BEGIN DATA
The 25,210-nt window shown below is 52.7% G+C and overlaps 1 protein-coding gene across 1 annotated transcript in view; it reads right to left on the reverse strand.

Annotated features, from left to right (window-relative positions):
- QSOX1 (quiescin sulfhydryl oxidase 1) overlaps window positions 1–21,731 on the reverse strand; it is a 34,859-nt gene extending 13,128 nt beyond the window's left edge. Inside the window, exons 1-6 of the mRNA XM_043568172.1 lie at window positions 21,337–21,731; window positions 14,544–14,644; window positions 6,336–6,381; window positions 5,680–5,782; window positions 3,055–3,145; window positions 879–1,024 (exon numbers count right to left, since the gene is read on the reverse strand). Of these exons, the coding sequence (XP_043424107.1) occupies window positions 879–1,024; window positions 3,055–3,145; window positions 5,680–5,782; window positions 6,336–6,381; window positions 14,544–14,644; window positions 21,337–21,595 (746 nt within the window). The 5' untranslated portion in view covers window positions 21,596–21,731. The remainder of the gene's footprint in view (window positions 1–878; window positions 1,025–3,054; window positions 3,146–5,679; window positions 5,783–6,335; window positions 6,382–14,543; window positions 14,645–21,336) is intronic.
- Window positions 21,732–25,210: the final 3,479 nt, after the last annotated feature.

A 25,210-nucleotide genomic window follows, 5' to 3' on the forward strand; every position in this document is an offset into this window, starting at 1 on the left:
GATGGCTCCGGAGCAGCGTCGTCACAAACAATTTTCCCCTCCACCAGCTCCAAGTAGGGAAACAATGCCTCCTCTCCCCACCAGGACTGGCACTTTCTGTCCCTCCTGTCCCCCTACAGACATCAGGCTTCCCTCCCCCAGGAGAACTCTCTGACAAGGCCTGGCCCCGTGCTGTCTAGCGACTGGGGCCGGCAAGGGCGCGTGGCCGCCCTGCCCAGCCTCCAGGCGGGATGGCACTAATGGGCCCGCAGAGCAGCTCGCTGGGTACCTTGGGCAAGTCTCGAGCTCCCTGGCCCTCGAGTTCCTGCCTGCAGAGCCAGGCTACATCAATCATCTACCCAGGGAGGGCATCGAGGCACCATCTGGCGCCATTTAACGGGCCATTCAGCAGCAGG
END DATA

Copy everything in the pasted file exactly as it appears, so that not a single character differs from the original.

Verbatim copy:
The 25,210-nt window shown below is 52.7% G+C and overlaps 1 protein-coding gene across 1 annotated transcript in view; it reads right to left on the reverse strand.

Annotated features, from left to right (window-relative positions):
- QSOX1 (quiescin sulfhydryl oxidase 1) overlaps window positions 1–21,731 on the reverse strand; it is a 34,859-nt gene extending 13,128 nt beyond the window's left edge. Inside the window, exons 1-6 of the mRNA XM_043568172.1 lie at window positions 21,337–21,731; window positions 14,544–14,644; window positions 6,336–6,381; window positions 5,680–5,782; window positions 3,055–3,145; window positions 879–1,024 (exon numbers count right to left, since the gene is read on the reverse strand). Of these exons, the coding sequence (XP_043424107.1) occupies window positions 879–1,024; window positions 3,055–3,145; window positions 5,680–5,782; window positions 6,336–6,381; window positions 14,544–14,644; window positions 21,337–21,595 (746 nt within the window). The 5' untranslated portion in view covers window positions 21,596–21,731. The remainder of the gene's footprint in view (window positions 1–878; window positions 1,025–3,054; window positions 3,146–5,679; window positions 5,783–6,335; window positions 6,382–14,543; window positions 14,645–21,336) is intronic.
- Window positions 21,732–25,210: the final 3,479 nt, after the last annotated feature.

A 25,210-nucleotide genomic window follows, 5' to 3' on the forward strand; every position in this document is an offset into this window, starting at 1 on the left:
GATGGCTCCGGAGCAGCGTCGTCACAAACAATTTTCCCCTCCACCAGCTCCAAGTAGGGAAACAATGCCTCCTCTCCCCACCAGGACTGGCACTTTCTGTCCCTCCTGTCCCCCTACAGACATCAGGCTTCCCTCCCCCAGGAGAACTCTCTGACAAGGCCTGGCCCCGTGCTGTCTAGCGACTGGGGCCGGCAAGGGCGCGTGGCCGCCCTGCCCAGCCTCCAGGCGGGATGGCACTAATGGGCCCGCAGAGCAGCTCGCTGGGTACCTTGGGCAAGTCTCGAGCTCCCTGGCCCTCGAGTTCCTGCCTGCAGAGCCAGGCTACATCAATCATCTACCCAGGGAGGGCATCGAGGCACCATCTGGCGCCATTTAACGGGCCATTCAGCAGCAGG